Vail Visiting Angels column: Fibromyalgia can be hard to diagnose
I’d like to provide specific answers to what fibromyalgia is and how to identify it. However, while I can tell you what it is, and what effects it may have, it’s difficult to tell if you have it.
According to the National Fibromyalgia & Chronic Pain Association, fibromyalgia affects roughly 10 million to 20 million Americans each year and is more prevalent in women. It is a common and complex chronic pain characterized by widespread pain and sensitivity throughout the body. Sound vague? It is.
What I can tell you is this: The most common symptoms of fibromyalgia include widespread body pain, fatigue, poor sleep and mood problems. However, anxiety, concentration or memory issues, depression, headaches and sleep problems are also common. With such diverse symptomology commonplace in other conditions, medical providers are often challenged in diagnosing fibromyalgia.
Consequently, people who may suffer from fibromyalgia too often leave their medical provider’s office without answers to their ailments and are left feeling that their provider has alluded that it’s all in their head.
Therefore, I have had clients ask our caregivers, and me personally, to attend their medical appointments because they feel we could bring some essence of credibility to their complaints of widespread pain and fatigue.
The National Fibromyalgia & Chronic Pain Association estimates that, on average, it can often take as long as five years for a person with fibromyalgia to receive an accurate diagnosis. In a time where enormous advancements have occurred in medical technology, people tend to think there is a cure or a fix for every medical problem. Thus, it may be difficult to understand why there are no clear-cut certainties in diagnosing fibromyalgia.
Diagnosis is complicated by the fact that it cannot be detected through X-rays, scans or common blood work. Further, as mentioned above, its symptomology is diverse, ailments wax and wane throughout time, and it affects people differently — physically, mentally and socially. Unfortunately, as with almost all ailments, stress often worsens the related problems and symptoms.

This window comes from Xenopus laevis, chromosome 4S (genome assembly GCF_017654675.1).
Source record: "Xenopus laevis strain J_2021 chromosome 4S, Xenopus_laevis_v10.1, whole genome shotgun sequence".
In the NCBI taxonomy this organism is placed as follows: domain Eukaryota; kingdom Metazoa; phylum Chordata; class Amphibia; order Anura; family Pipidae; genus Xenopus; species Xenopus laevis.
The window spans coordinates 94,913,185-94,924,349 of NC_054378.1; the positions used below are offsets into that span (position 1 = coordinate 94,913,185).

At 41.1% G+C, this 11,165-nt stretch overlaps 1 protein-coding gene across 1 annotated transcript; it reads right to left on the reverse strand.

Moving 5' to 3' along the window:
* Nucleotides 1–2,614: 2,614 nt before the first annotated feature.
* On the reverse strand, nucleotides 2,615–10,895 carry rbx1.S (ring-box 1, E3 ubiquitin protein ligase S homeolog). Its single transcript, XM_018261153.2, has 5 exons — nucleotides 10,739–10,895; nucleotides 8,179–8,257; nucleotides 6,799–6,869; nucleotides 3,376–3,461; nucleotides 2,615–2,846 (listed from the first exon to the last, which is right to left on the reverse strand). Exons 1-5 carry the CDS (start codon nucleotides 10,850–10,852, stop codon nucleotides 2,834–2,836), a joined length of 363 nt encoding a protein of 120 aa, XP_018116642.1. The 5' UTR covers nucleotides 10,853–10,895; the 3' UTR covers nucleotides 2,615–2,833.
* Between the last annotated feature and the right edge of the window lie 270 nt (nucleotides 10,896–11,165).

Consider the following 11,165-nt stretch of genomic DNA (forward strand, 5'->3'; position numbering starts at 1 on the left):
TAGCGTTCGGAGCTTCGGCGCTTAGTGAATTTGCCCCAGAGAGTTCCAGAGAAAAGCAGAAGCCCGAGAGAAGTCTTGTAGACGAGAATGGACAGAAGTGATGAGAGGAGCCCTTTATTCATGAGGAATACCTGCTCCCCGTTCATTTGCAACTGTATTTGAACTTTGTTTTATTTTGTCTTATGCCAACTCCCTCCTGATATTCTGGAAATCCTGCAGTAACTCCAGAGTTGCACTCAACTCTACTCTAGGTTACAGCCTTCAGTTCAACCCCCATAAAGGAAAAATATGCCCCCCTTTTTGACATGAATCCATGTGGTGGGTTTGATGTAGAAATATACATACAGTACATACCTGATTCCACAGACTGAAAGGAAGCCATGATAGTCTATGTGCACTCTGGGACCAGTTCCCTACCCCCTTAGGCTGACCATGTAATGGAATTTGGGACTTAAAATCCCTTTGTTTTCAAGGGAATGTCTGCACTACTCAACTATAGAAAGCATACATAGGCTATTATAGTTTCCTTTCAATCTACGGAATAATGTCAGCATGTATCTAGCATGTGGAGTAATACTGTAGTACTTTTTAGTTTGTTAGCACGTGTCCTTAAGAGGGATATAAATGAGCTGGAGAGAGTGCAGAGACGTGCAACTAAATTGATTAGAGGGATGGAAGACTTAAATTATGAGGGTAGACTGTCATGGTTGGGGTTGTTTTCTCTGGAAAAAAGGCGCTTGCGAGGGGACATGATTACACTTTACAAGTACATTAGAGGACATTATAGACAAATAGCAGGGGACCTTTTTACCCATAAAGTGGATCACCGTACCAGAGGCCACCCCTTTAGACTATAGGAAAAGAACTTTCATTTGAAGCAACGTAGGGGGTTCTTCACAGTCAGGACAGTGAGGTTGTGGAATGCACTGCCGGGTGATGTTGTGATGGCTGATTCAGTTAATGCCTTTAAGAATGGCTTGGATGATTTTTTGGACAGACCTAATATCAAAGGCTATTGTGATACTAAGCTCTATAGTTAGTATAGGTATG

A couple years ago, a contact at UCLA directed me to a company called EpicGenetics Inc. The company is composed of worldwide experts from Harvard, UCLA, Cornell, University of Illinois at Chicago and other top research institutions. Through great amounts of collaboration and research, a blood test was developed called FM/a which has a high accuracy in identifying markers produced by immune system blood cells in people with fibromyalgia. The test has a very high degree of accuracy, and most insurance companies may pay for it.
According to the Mayo Clinic, doctors don’t know what causes fibromyalgia, but it most likely involves a variety of factors working together. These may include:
• Genetics: Because fibromyalgia tends to run in families, there may be certain genetic mutations that may make you more susceptible to developing the disorder.
• Infections: Some illnesses appear to trigger or aggravate fibromyalgia.
• Physical or emotional trauma: Fibromyalgia can sometimes be triggered by a physical trauma, such as a car accident. Psychological stress may also trigger the condition.
Treatment for fibromyalgia
Fibromyalgia can be effectively treated and managed with medication and self-management strategies.
Treatments from medical providers often include combinations of medications (both over-the-counter and prescribed), self-care that includes aerobic exercise and stress-management techniques, hydrotherapy and chiropractic treatment, acupuncture and good sleeping habits. Occasionally, cognitive behavioral therapy is used to assist in managing underlying depression.
Anyone with fibromyalgia symptoms can inquire about the FM/a test by speaking with their medical provider and by going to http://www.thefmtest.com.
Judson Haims is the owner of Visiting Angels Home Care in Eagle County. Contact him at 970-328-5526 or visit http://www.visitingangels.com/comtns.
Participants attached protest signs to ski poles and hockey sticks in Vail Saturday at the 2020 Women’s March.